US Stronger, Safer and Richer?
We are at a very interesting juncture in the cycle where inflation is relatively high in a fast-growing economy which as we have commented on the past to be firing on all cylinders and Donald Trump has made it loud and clear that he is the reason for the US doing very well. He has mentioned that he has done more in his two years than almost any previous US president and has told the world that the US is stronger, richer and safer. This is partly true; however, the story is a lot bigger than just Trump. We have got into a period of strong US corporate earnings which is extending the bull run and strong demographics is also playing its factor in the story.
The US will hike today!
Today is the day the Federal Reserve is expected to rise the base rate by 25 basis points which will be the natural progression phase for the policy makers to control inflation, especially in an economy with the growth forecasts being higher.
Donald Trump has criticised rate rises by the US Fed, chaired by Jerome Powell and has made it loud and clear that he is “not happy” about the fact that the US Federal Reserve is raising interest rates, especially in a time where we are uncertain about the overall health of the global economy in the long term, given the assumption that demand sided policies, such as monetary policy are lagging stimulus packages. Jerome Powell was knowing to be relatively bullish on rising rates from his predecessor, Janet Yellen, hence the volatility in the markets when he was signed up. Mr Trump’s criticises but rates in the US needed to go up. Given the issues highlighted above over inflation, which is above target, and wages are rising the fundamental pressures are for rate rises to keep that constraint on the economy. Businesses are well equipped to cope with rising interest rates, although higher labour costs could squeeze profits going forward. Worker bargaining power has increased significantly due to the ever-tightening job market. In the UK, there are fewer pressures for rate raises, given the uncertainty over Brexit and how this will turn out.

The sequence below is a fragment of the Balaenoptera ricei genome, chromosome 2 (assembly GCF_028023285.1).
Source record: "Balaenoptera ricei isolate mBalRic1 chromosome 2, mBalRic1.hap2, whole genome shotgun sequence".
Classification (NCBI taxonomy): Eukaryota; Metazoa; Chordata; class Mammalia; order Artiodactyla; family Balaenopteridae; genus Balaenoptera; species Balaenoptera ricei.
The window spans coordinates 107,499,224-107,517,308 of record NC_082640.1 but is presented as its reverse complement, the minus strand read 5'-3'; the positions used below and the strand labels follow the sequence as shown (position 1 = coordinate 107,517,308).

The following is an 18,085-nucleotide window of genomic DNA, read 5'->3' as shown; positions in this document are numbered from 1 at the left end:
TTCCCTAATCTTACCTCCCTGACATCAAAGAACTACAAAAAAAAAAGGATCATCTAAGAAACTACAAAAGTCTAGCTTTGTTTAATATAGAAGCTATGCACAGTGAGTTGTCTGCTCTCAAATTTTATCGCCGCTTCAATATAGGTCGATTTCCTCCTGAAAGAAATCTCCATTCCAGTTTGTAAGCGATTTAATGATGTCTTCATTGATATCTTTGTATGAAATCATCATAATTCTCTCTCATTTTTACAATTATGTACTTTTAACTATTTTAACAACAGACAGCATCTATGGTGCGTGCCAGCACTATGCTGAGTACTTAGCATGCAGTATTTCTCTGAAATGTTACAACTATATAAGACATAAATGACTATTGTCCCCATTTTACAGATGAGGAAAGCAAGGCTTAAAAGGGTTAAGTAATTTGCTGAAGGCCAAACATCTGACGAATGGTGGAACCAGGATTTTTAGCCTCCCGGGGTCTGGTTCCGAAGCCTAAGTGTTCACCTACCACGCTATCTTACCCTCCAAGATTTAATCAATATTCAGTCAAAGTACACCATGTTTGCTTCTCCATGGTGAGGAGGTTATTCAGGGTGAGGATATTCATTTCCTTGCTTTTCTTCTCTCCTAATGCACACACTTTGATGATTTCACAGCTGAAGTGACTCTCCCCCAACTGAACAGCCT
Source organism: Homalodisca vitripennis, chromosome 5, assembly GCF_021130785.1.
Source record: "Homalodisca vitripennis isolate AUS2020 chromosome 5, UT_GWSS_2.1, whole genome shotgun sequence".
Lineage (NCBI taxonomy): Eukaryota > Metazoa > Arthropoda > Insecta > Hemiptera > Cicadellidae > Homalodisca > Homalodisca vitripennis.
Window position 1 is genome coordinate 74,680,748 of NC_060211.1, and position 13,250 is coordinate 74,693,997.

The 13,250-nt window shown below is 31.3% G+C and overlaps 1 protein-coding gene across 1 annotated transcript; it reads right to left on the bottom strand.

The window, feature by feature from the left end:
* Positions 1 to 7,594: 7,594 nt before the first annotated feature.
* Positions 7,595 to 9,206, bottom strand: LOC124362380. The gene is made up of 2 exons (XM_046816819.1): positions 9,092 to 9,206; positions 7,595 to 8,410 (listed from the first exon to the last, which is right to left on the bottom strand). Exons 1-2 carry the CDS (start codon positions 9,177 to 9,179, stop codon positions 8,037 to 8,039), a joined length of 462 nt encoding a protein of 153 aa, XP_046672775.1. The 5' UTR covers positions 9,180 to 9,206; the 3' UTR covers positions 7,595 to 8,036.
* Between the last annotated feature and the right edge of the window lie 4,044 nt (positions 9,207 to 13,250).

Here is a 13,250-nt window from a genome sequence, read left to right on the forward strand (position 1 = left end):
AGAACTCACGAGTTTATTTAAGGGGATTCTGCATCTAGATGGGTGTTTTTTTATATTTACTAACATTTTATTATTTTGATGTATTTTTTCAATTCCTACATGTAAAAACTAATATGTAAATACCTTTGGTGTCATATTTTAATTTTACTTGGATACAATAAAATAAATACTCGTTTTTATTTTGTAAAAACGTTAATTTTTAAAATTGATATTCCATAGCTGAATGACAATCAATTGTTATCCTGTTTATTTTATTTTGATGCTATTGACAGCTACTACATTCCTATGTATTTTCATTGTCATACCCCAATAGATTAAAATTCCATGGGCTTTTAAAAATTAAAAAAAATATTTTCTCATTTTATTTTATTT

Despite the strong resilience of the global economy, and the fact that we are aiming for over 4% global growth on an annualised basis, we do need to time the markets well to ensure that our Outcome Based Investing (OBI) mandate remains clear. By cyclically adjusting the model portfolios, we are able to adapt the asset strategy to the macroeconomic climate and focus the model portfolios more towards the underlying market conditions, and as well as protecting the portfolios from the downside. There may be plenty of geopolitical risks around at the moment, which we are closely watching as they are causing the nervousness in the markets and the present volatility, such as the uncertainty around Brexit and the Trade wars, so name a few. Despite this, the trade tensions with China continue to escalate, but have very little effect on the financial markets.